While I’m working on my photos — sorry to make you wait but downloads and sizing are taking some time — I wondered if you’d be interested in some thoughts on books and movies.
Because I did have plenty of time to watch movies on our overseas flights and I managed to read a couple books during the trip- one an okay read, one I would have considered a parody of a romance novel if I hadn’t already known the author was quite serious about her work. She makes that clear in her Note to Readers.
First a movie – The Hunger Games. I must admit I didn’t watch it until the flight because I’d been so disappointed in the book. The best thing about the book were the characters. Not the writing, not the plot. The plot reminded me far too much of Battle Royale, which was quite disturbing, and I was extremely annoyed by the inclusion of werewolves. If the author had left out the werewolves I might have forgiven her the derivative nature of her story.
However, I love Jennifer Lawrence, and I knew if anyone could bring Katniss to life it would be her and yes she did. She nailed the part. She moved me to tears so many times. The other characters were equally perfect. It’s a well-cast film, a well acted film and the director manages to flesh out the story in a way the author of the book could not.
My only issue was the damn werewolves, which once again I could have done without.
The Hunger Games – two big thumbs up.
On to books.
Last year at this time, I read Winter Woman, by Jenna Kernan. The writing was earnest, the voice true. The story was beautiful, sweet yet suspenseful, well-rounded and fully realized. Winter Woman was about as perfect as a romance (Western Historical) can get. Both my husband and I read it and neither of us could put it down.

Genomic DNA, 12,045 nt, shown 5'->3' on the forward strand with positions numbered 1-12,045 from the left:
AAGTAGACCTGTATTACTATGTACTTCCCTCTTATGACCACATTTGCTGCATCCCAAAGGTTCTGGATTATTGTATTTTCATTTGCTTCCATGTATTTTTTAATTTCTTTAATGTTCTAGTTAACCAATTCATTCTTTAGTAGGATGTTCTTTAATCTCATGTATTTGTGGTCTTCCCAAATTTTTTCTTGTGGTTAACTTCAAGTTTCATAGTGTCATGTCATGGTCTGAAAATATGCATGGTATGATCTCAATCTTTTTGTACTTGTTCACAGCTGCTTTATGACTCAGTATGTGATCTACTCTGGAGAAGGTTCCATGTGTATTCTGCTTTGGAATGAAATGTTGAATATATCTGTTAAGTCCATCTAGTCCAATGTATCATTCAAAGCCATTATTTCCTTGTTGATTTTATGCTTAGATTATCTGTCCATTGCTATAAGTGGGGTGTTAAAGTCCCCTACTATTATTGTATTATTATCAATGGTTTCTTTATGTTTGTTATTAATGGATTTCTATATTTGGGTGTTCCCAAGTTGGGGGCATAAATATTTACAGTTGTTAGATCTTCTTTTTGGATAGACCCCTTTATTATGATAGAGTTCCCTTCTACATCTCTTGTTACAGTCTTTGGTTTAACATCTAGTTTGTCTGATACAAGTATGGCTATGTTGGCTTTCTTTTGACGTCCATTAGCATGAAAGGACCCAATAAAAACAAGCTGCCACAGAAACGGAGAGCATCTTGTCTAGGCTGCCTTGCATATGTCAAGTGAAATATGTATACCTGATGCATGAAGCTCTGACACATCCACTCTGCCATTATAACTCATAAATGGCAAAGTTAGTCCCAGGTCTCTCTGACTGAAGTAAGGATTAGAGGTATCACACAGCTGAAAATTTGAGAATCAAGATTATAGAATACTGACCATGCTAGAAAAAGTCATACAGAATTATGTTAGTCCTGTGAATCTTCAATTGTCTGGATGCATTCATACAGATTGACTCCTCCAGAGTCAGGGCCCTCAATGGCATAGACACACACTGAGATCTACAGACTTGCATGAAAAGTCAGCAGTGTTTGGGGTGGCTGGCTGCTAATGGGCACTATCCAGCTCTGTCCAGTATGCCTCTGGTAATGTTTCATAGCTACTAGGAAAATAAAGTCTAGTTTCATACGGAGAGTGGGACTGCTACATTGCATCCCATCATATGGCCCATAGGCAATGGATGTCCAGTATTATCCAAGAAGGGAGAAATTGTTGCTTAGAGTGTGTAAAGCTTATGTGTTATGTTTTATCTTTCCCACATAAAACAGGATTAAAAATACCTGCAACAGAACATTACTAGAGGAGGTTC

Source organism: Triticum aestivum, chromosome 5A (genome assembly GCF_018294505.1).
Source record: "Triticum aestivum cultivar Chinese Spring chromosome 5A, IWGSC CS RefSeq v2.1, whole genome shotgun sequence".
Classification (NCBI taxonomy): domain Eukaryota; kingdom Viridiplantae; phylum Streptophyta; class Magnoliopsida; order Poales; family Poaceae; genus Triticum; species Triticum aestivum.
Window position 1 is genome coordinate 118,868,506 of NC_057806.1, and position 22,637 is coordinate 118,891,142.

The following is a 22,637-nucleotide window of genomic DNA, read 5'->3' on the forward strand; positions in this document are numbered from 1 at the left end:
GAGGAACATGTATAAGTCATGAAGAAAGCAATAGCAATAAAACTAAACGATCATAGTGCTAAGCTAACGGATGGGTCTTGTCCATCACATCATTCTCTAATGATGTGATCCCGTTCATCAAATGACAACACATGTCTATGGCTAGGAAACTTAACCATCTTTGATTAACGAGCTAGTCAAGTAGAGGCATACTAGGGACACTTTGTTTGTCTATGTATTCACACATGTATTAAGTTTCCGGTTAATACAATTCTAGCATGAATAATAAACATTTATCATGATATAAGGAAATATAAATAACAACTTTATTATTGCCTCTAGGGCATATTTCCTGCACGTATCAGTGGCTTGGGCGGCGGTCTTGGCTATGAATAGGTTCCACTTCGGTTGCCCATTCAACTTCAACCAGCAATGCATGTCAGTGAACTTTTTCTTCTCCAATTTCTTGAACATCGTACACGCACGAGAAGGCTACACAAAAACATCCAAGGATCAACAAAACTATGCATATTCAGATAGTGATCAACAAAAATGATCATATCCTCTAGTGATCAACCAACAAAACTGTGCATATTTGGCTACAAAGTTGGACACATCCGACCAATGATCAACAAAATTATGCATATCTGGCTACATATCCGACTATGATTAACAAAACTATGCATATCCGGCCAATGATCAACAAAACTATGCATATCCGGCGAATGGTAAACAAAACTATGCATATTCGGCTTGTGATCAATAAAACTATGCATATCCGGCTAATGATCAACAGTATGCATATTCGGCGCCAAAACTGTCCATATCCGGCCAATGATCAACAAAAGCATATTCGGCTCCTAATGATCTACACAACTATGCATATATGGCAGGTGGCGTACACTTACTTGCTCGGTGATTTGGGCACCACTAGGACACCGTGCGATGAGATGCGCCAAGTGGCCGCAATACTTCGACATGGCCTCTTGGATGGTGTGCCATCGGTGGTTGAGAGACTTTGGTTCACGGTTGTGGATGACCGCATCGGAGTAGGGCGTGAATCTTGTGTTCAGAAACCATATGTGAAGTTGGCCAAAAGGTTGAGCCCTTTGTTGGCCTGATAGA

Before we left for Wales, I picked up a couple books that had been highly recommended– one another Western Historical, the other a time-travel romance. Because I don’t have great things to say about either book I’d rather not mention the authors. Neither book is new. The Western Historical was first released in 1997, the time travel romance (which I picked up because I can’t think of any genre more engrossing than a good time travel romance) was first released in 1995.
The Historical Romance gets a C only because the writing style wasn’t bad. Unfortunately the overuse of plot devices became so, well, overused, I got bored and skipped from the middle of the book all the way to the end. Boring: I don’t think there was a natural disaster, a deliberately set fire, a kidnapping, an animal attack, illness, snakebite, or encounter with brigands, rustlers, or horse thieves the author didn’t include. It seemed as if she threw in everything plus the kitchen sink. And no sex until the very end. Pity because she was a decent writer.
The Time Travel Romance. A big fat bust. DNF after 50 pages. Talk about massive info dumps and Deus Ex Machina. I’m not sure I’ve ever read a book that managed to take both to such extremes. TSTL physician (yeah, right) heroine from the future is transported into the midst of a Viking battle, magically understands Old Norse and accepts her situation with nary a qualm. Equally TSTL Viking hero thinks she’s cute as a bug’s ear and magically understands her snarky American English colloquialisms.
In the middle of a fight for their very lives these two characters manage to find the time for a humorous conversation about orgasms and the female erogenous zones. Neither knows the other’s name. Once again, uh, yeah, right. As I said, this book was so awful I would have thought it a joke if it hadn’t been for the author’s note.
Note to readers: The word orgasm (Neo-Latin and Greek) was first used to describe a sexual response between the years 1640-1650. It was not in vogue back in the days of the Viking incursions into the British Isles.